Some linux user groups used to hold events to introduce linux and show participants how to create and use a Live Linux distro. I think COVID-19 put an end to such events, so we need new ways to get people to try Linux without installing it on their current Windows systems.

WSL2 is another way current Windows 10 users can try linux (WSL2 can now run Wayland GUI apps). There are many online guides and You Tube videos on WSL2 installation, but most are aimed users already familiar with the Linux command-line. Good examples: The Complete WSL 2 Beginner Guide, Windows Subsystem for Linux setup WSL2 Systemd, Ansible, and Kubernetes.

Fedora is not in the list of distros, but Linux for Devices: install Fedora on WSL2.

There is now wslg that supports Wayland.

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That sounds like nothing compared to number of systems still runnning all between Win ME to win and number of IoT devices world-wide, connected to internet, that won’t ever receive an update or security fix (most are even unable to do so)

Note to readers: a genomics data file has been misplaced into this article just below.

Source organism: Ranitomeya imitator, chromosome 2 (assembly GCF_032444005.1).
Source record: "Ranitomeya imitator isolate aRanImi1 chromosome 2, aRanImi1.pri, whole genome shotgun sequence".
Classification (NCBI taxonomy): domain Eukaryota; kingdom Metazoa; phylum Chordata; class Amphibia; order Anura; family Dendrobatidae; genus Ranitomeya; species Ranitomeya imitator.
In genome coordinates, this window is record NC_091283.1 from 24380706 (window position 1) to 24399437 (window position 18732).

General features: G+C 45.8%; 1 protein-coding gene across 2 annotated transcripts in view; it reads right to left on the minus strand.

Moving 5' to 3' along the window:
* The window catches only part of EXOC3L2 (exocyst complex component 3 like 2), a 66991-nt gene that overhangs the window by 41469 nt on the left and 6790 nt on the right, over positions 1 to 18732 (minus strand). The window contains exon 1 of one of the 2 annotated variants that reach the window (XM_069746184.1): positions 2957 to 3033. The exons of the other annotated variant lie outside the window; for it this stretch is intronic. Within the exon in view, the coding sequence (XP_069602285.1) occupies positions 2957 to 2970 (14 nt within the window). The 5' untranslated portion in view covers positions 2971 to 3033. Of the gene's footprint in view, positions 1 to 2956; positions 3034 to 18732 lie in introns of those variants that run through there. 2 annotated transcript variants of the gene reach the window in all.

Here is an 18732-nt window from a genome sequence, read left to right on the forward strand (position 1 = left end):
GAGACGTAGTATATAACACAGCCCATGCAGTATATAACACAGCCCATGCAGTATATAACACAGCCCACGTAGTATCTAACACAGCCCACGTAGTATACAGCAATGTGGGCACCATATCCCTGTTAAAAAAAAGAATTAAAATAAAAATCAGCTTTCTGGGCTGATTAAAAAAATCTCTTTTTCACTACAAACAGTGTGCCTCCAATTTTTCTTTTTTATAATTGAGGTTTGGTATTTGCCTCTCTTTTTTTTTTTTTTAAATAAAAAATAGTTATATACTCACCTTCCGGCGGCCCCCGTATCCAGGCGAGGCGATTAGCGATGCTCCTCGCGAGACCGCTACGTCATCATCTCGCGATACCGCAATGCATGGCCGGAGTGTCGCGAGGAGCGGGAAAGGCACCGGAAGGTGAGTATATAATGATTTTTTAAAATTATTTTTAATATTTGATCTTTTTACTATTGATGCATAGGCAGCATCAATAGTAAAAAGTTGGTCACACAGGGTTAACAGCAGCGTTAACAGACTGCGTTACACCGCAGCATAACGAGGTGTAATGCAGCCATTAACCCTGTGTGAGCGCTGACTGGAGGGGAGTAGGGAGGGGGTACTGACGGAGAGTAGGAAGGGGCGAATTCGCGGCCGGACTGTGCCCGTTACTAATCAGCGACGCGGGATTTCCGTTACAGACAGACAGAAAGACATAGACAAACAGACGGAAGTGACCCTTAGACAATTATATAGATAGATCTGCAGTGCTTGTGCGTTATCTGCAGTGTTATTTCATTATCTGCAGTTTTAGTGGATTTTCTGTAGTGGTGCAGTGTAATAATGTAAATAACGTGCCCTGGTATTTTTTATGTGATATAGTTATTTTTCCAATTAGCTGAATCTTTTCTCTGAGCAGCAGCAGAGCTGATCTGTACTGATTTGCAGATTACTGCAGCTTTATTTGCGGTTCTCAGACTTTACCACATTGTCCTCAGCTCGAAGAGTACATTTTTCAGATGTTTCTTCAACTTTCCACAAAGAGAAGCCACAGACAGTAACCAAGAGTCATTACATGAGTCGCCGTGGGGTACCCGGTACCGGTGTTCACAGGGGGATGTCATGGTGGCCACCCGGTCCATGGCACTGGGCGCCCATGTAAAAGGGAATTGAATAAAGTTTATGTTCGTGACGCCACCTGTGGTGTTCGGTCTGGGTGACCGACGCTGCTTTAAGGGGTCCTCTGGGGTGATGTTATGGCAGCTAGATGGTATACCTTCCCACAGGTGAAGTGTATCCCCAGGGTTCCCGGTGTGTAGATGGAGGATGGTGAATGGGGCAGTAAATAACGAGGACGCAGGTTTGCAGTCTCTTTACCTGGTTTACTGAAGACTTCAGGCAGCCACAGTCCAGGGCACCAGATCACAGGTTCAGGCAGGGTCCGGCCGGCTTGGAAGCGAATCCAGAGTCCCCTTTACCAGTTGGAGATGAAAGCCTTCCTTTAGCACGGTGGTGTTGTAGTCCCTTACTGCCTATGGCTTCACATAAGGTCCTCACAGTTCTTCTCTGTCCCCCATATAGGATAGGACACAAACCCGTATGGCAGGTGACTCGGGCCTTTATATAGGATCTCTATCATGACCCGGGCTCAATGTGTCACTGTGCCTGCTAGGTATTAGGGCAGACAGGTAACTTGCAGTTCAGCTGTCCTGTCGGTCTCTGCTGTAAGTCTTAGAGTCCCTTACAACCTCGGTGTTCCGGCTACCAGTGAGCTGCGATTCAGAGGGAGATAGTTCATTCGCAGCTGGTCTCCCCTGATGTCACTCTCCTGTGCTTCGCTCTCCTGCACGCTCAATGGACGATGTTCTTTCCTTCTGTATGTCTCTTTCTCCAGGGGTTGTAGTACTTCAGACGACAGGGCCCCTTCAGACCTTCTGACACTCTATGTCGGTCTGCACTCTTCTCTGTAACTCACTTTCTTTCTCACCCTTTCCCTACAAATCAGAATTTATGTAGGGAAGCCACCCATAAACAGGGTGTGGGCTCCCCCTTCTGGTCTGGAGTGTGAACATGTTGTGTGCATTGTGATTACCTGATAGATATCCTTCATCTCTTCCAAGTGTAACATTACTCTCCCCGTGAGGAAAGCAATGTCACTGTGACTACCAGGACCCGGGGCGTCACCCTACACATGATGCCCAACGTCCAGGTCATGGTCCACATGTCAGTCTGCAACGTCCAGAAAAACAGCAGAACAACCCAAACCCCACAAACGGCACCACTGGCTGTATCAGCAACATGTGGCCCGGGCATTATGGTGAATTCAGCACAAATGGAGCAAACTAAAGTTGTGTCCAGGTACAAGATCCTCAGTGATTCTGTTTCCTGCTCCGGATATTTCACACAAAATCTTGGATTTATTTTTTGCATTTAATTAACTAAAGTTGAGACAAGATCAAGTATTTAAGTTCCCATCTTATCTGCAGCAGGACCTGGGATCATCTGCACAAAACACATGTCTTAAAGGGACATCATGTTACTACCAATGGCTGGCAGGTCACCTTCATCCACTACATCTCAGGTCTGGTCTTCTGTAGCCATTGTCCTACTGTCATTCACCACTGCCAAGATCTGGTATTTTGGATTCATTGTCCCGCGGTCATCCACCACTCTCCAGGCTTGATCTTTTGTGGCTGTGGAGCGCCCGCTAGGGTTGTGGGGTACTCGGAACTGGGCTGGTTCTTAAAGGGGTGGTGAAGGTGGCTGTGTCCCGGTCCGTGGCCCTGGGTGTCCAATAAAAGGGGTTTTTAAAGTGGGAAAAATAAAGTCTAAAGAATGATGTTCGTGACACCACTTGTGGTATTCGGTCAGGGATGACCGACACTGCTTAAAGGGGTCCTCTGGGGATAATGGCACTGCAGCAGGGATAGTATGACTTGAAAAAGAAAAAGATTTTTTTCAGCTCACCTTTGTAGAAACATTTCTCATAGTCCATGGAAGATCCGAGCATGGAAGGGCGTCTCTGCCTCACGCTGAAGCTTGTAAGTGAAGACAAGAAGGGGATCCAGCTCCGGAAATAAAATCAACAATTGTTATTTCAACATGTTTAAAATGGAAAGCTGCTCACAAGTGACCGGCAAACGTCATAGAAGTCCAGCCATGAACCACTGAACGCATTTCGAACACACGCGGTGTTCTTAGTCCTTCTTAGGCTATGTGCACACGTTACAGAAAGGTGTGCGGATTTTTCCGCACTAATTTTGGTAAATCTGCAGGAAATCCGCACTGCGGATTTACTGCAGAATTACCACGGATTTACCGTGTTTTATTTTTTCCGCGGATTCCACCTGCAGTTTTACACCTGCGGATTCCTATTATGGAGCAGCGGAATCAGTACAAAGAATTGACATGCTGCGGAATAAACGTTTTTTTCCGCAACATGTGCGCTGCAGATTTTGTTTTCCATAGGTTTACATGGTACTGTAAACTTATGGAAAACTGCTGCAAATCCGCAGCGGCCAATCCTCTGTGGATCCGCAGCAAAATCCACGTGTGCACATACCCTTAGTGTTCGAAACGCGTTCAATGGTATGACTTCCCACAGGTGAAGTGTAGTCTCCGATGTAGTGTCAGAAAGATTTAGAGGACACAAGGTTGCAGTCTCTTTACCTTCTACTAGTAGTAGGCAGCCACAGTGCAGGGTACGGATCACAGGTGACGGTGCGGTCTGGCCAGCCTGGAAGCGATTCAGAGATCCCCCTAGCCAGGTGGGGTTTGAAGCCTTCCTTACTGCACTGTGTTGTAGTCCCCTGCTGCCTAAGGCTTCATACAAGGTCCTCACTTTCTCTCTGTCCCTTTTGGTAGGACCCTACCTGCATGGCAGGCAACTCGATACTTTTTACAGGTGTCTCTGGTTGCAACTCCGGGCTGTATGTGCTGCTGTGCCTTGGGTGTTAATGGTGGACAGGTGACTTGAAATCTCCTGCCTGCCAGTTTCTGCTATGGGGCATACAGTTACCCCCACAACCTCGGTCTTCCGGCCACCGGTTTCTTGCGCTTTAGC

While unfortunate for the users (as majority of steps Windows took in the past decade, in my opinion) I’d argue that most of the hardware will become unusable before (or shortly after) that time, if it continues to run Windows.
Sadly, today’s laptops and phones have expected life-span of just a few years.

Without abilities that Linux offers - selecting lightweight distro + DE that suits the hardware - the end users were doomed one way or another.

It would be impossible to decently run 15 laptops that are 5-15 years old with Windows. (half of the machines has: intel duo / intel pentium / intel core 2 CPUs) I do it easily with Fedora, and I even can afford to run heavy DE like Cinnamon, instead of lightweight ones, on most of them. Thanks to the core system being slim and fast on its own.